What do a grown man hunched in a Barbie Dream Car, a girl mowing the lawn in her bathroom and a boy with his face in a fish tank have in common? They’re all competing in the ‘Selfie Olympics’ of course, and with 2013 officially named the Year of the Selfie you can expect the trend to continue ruling the internet throughout the coming year.
In the past twelve months, ‘selfie’ has been added to the Oxford Dictionary and claimed Obama, David Cameron and our future King amongst its legion of posers. Snap happy celebrities have even found their photos solving crimes, with Rihanna’s now infamous Slow Loris selfie leading to an arrest over the possession of a protected animal. But why do social media users find snapping a selfie so tempting, and why has the trend gained so many critics along the way?
Type “#me” into Instagram and you’ll be met with an incredible 175 million results. In the age of social media, we have all become our own PR manager, and the absolute control over our image these platforms provide means for some, the selfie is a crucial part of telling their following who they are. Be that following friends and family or an army of fan girls, the selfie presents an opportunity to carefully select the images that influence people’s perception of your character, and for many this control can feel immensely empowering. In this view of the phenomenon, selfies are a natural part of social media usage and key to the virtual world we engage with every day. They are part of crafting an online presence and dressing that virtual existence in the same way we would carefully select an outfit for an important social occasion.
The selfie itself is certainly not new. A quick scan through art history and you’ll see we’ve been at it for years. Rembrandt created nearly 100 self-portraits in the span of his career, while Frida Kahlo made her self-studies the centrepiece of her artistic life. With the birth of the smart phone, more and more people are able to capture a photo at the tap of a screen, a world apart from the previously lengthy and expensive process of developing cameras film. This liberation of the photograph means the world has become somewhat enamoured with our closest subject: ourselves. In actuality, how different is this phenomenon from Frida Kahlo’s famous assertion that “I paint myself because I am often alone and because I am the subject I know best”? With our ready access to cameras, anyone can become a photographer, no matter how amateur. Whether this is a sign of a more empowered, confident generation or a symptom of superficial cultural decay, however, has become a source of contention throughout the past year.
Along with the meteoric rise of the selfie has come the emergence of its extended family members, the legfie (leg selfie), the drelfie (drunk selfie) and of course, the belfie (bum selfie, thank Kim Kardashian for that one). Under such bombardment, criticism has emerged from those who believe the trend reveals a narcissism at the heart of our social media obsessed culture. Writing for The Mirror, Brian Reade called it “a testament to the shallowness of a generation encouraged by reality TV to confuse media exposure with talent.” Is it fair to claim all selfie posers are superficially obsessed teens hoping to find fame in the lens of a camera however?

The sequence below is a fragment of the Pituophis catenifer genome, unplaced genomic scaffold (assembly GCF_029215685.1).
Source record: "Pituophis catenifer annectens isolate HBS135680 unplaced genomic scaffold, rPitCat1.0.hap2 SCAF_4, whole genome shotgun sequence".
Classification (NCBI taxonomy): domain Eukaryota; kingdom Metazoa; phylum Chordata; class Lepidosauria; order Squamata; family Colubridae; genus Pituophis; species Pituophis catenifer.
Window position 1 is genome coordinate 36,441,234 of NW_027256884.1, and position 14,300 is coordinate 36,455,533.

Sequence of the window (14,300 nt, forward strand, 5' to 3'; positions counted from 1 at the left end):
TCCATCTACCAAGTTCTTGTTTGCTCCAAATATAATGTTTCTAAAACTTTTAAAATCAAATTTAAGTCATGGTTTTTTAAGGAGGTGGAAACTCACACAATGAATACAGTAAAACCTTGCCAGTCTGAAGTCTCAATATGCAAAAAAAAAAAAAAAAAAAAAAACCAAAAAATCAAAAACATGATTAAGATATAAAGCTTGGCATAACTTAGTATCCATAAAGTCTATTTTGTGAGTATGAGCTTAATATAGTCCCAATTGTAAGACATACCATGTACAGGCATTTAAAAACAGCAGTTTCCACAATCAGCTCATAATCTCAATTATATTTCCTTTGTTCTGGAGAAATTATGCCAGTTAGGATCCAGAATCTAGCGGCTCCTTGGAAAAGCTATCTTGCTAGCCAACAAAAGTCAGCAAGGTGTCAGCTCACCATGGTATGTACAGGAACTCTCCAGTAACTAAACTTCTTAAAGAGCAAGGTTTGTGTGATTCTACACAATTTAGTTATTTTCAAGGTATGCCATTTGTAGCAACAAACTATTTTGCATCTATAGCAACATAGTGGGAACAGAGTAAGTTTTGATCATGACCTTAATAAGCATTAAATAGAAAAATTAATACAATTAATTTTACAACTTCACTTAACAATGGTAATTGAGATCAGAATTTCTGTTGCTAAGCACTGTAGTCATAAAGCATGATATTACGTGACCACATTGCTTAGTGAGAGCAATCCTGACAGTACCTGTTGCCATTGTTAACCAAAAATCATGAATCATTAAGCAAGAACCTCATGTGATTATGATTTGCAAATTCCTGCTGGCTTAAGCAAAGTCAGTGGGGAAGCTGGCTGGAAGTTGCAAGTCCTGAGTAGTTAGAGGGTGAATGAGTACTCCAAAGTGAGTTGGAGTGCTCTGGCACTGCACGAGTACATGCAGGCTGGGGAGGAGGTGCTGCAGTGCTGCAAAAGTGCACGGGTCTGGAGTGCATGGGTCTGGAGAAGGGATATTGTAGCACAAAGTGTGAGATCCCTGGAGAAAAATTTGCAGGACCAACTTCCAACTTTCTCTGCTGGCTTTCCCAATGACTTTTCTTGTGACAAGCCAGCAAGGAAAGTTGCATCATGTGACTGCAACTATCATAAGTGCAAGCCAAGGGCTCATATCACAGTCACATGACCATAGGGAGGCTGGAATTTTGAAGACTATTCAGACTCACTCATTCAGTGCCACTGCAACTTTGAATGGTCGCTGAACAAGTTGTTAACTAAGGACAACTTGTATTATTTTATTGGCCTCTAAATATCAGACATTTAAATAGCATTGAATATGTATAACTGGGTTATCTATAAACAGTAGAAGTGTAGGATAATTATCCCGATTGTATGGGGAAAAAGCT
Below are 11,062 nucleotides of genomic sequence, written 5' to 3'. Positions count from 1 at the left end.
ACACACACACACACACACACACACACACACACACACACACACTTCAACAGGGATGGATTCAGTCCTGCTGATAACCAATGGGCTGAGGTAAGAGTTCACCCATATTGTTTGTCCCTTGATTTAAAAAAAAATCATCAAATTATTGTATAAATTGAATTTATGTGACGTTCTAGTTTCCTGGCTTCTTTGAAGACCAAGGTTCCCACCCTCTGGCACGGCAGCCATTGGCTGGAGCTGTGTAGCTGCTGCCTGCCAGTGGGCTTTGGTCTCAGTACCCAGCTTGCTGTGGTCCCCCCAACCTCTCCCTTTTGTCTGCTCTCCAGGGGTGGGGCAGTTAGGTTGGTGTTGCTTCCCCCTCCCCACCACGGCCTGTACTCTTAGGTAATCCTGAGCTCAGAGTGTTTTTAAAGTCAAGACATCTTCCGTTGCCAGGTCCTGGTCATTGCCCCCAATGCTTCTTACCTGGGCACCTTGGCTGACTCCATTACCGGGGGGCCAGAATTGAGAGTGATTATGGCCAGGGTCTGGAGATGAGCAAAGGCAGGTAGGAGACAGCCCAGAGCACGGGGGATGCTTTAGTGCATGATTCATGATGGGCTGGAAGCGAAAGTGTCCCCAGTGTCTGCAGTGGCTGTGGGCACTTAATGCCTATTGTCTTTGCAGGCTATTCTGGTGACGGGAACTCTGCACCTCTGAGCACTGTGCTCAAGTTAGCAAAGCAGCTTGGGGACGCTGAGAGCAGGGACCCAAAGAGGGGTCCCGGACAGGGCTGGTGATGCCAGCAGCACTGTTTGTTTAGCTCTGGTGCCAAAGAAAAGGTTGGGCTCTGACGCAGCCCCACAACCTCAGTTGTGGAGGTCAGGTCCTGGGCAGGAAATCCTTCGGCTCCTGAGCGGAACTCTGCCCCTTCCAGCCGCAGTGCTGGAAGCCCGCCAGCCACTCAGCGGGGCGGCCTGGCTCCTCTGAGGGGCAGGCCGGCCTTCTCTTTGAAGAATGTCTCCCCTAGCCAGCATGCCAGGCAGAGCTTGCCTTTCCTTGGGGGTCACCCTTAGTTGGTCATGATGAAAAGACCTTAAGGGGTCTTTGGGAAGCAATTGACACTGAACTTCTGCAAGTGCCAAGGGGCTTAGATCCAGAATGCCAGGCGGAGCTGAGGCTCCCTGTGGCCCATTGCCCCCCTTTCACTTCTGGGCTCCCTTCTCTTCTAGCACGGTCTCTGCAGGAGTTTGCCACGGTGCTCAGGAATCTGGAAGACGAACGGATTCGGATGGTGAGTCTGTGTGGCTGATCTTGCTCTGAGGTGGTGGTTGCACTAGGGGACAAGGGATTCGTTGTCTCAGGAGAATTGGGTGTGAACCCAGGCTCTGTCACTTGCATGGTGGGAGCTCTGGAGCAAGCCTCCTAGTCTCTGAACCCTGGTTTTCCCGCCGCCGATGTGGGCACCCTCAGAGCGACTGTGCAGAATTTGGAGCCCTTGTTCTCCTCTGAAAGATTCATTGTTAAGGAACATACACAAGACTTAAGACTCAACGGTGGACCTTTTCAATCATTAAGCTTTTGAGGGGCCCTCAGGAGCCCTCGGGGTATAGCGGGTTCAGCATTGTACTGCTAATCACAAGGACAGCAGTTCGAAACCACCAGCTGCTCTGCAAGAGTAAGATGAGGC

Perhaps not when we frequently hear of more seriously considered public figures, such as newsreader Jon Snow, admitting to snapping them too. Snow claimed to a Guardian feature that “if you’re somewhere rare it’s worth doing”. Should you find yourself amidst something amazing but alone, selfies can provide a way to record your experiences. It’s not about vanity from this perspective, but about documentation; a well-timed selfie can act as a visual diary for those loved ones you’ve left back home.
One of the most controversial attacks on the selfie came from Jezebel writer Erin Gloria Ryan who posted an article entitled “Selfies aren’t empowering, they’re a cry for help” back in November. The piece, which claimed the images came from “silly, conceited bitches” angered many and launched the new hashtag #feministselfie, reclaiming the selfie with a view to proving its role in the photographer’s sense of empowerment and self-satisfaction. Hundreds of women defiantly tweeted their self-portraits, offended by the suggestion that the shots necessarily indicated shallowness or self-confidence issues.
Perhaps the most positive way to embrace the selfie for the coming year is to consider them as a counter culture to the airbrushed ideals of beauty the media bombards us with every day. Scrolling through a newsfeed of selfies can be annoying, but can also provide a glimpse into the faces and lives of real people, beautiful in their un-airbrushed, though perhaps ever-so-slightly filtered, diversity.
So whether you’re more duck face or blue steel, belfie or drelfie, own your selfie as you pout your way into the New Year; after all, you’re in good company.